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Editorials from around Pennsylvania

Published on NewsOK Modified: May 20, 2015 at 8:16 am •  Published: May 20, 2015

Editorials from around Pennsylvania:



For teenagers, there are dangerous driving days ahead.

According to AAA, the most deadly dates on the road for teens during warm-weather months are May 20, May 23, June 10, July 4, July 9, Aug. 8 and Aug. 14, based on a five-year study.

In other words, proms, graduations and the associated celebrations combined with warm temperatures and youthful hubris lead to young people making bad decisions. Those decisions often involve driving at high speeds and alcohol.

Some parents believe a responsible way to keep their children safe is to allow them to drink at home, where activities can be monitored and they will stay off the road.

One problem: It is illegal.

About 30 states allow underage consumption of alcohol with parental consent on private property, according to the National Institute on Alcohol abuse and Alcoholism. Not Pennsylvania. As the commonwealth's Liquor Control Board website states, in no uncertain terms: "It's a crime to sell or give alcoholic beverages to anyone under 21 — even your own kids."

So what is a thoughtful parent to do? Allow a child to drink before they are legally able, in an effort to keep them safe, on the assumption they will do so elsewhere if you do not permit it in the home? Do you allow these young people who you are helping to develop a sense of right and wrong to knowingly break the law? Or are you strict on the issue and not allow any drinking, and then expect your child will obey your rules when out with friends?

Parenting is about helping your children make good decisions, whether you are around or not. So discussions need to be had about the consequences of alcohol. There is something to be said about trying to demystify drinking and all it entails for a youngster who is heading to college in a few short months and is likely to encounter a culture that not only encourages it but glorifies it.

Pennsylvania should revisit its statutes to give parents the discretion of allowing their own children to drink at home. We simply don't see a problem with allowing a sip of wine or a nip of beer for a 17-year-old. But we also realize that this is the same state that has alcohol sales policies straight out of the 1920s, so we aren't holding our breath that this will be addressed anytime soon.

Let's be clear: Whether laws are changed or not, no parent should allow a child younger than age 21 to get totally wasted, or let them drink on a regular basis in the home. But some discretion should be given to parents without making them criminals.

In the meantime, talk to your teen children about drinking. Encourage them to make good decisions. Help them stay safe not only this summer but all year long.

— PennLive



Germany's much-ballyhooed, nearly 30-percent wind and solar power-grid conversion isn't all it's cracked up to be. And it carries devastating costs for nations less fortunate.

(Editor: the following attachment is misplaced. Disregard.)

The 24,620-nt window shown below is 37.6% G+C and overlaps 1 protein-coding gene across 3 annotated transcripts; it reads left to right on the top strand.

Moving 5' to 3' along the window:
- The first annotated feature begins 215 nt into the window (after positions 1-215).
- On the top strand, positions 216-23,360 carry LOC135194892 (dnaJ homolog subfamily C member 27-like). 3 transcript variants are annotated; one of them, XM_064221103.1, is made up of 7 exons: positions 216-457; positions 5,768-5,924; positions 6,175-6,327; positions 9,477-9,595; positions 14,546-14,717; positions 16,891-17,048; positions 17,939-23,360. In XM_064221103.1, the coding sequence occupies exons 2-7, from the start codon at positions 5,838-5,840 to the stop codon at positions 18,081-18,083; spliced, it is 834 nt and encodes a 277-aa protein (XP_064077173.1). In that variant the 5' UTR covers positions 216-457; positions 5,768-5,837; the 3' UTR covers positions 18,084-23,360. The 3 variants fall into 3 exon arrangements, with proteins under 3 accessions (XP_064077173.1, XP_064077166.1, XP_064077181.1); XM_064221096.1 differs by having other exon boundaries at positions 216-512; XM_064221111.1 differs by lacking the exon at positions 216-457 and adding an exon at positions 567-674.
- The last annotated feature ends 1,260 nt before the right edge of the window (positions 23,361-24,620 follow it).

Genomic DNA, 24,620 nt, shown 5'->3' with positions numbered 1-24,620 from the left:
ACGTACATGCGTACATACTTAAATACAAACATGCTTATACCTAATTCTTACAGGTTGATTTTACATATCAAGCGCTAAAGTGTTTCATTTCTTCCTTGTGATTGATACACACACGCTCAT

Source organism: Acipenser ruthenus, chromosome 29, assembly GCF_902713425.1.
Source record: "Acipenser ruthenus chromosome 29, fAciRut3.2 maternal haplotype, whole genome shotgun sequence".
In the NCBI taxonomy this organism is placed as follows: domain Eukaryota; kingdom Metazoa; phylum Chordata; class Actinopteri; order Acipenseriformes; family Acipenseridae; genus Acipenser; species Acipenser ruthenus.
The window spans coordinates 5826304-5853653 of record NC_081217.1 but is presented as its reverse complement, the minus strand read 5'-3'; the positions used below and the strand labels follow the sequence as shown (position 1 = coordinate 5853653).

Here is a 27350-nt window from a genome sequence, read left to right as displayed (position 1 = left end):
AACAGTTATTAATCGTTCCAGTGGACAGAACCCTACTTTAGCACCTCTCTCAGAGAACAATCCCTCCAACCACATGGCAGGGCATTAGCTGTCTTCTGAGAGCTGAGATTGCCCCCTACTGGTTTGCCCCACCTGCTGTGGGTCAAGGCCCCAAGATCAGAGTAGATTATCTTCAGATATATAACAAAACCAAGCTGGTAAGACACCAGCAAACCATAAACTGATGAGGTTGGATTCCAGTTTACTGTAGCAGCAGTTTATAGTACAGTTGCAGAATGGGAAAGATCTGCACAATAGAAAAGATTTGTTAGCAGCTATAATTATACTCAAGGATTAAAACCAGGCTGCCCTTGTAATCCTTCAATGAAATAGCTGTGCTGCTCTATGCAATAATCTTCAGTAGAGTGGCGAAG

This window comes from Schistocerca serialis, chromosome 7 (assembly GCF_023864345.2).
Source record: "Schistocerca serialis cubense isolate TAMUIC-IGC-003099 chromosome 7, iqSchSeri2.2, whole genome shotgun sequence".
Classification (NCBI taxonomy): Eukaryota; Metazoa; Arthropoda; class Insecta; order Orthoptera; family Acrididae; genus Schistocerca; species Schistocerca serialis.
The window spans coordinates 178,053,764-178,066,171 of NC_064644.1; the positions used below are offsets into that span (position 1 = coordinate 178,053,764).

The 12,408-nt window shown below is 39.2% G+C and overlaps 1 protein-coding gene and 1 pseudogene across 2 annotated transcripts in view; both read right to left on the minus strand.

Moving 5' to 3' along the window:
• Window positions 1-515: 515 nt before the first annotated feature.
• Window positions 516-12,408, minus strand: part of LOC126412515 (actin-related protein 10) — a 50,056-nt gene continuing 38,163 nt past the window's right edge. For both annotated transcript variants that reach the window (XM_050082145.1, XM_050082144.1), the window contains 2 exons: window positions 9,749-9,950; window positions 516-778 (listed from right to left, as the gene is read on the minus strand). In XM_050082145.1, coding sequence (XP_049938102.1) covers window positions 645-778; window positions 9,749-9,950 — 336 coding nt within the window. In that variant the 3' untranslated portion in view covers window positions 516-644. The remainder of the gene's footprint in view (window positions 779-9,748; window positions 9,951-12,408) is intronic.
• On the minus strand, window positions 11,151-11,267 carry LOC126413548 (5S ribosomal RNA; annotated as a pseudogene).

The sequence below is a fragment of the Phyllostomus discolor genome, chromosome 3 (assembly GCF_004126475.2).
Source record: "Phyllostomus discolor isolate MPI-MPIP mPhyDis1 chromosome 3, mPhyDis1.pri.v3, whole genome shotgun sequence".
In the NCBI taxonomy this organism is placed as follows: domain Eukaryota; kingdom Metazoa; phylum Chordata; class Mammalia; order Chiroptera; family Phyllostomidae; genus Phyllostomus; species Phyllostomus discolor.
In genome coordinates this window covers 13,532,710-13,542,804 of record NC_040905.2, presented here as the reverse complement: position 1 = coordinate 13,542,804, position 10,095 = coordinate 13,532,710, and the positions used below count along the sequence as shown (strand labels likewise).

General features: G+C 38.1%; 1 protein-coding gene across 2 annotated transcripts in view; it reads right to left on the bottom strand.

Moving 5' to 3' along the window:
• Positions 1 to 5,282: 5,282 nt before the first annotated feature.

Praised by President Barack Obama and New York Times columnist Thomas Friedman, it imposes a "simply brutal" burden on the poor, Pioneer Energy President Robert Zubrin writes for National Review. With an average residential electricity rate about twice those in neighboring Poland and France and almost two-and-a-half times the U.S. rate, annual electricity bills average $1,700 per German. Figuring two per household on average, that exceeds 10 percent of Germany's $33,000 median household income — and is a far greater income percentage for Germans "just scraping by."

The 30-percent-green claim is overstated, too. Factor in wind and solar power's intermittent nature and they produced just 14.8 percent of Germany's electricity in 2014. And with the Fukushima disaster leading Germany to unplug nuclear power plants, it's actually producing less carbon-free electricity now than in 2011 — and meeting demand by burning more coal.

"Germany's green-energy program is neither green, nor an energy program," but "a form of ultra-regressive taxation — in effect, a state-sponsored cult of human sacrifice for weather control," Mr. Zubrin says.

Remember that when climate cluckers tout it as a model.

— The Tribune-Review



Americans love their cars, but not everyone drives. And not everyone who does relishes the idea of driving to cities such as Philadelphia and New York.

Every day, Lancaster County residents take Amtrak trains to Philly, Harrisburg and points beyond — last year, 521,670 passengers used the Lancaster station, and there were more than 5.9 million Amtrak passengers in Pennsylvania. Total Amtrak ridership in 2014 approached 31 million.

We still need trains. And we need those trains to be safe.

So it was disturbing when the U.S. House Appropriations Committee voted Wednesday to slash Amtrak funding by 18 percent, or by about $250 million.

Members of Congress, "particularly those from areas that have little or no Amtrak service, have bridled over the roughly $1 billion-a-year funding for Amtrak's operations and capital projects," The Washington Post reports.

Amtrak was created by Congress in 1970, to take over passenger rail services previously operated by private railroad companies. As its website explains, it's a federally chartered corporation — the U.S. government is its majority stockholder — that is meant to operate as a for-profit company.

But it hasn't been able to turn a profit, despite its 55 percent growth in ridership from 1997-2012.

Republicans in Congress blame mismanagement for Amtrak's financial woes and want to privatize the rail service, particularly its Northeast Corridor.

But rail privatization isn't always the answer, as Britain found out in the 1990s.

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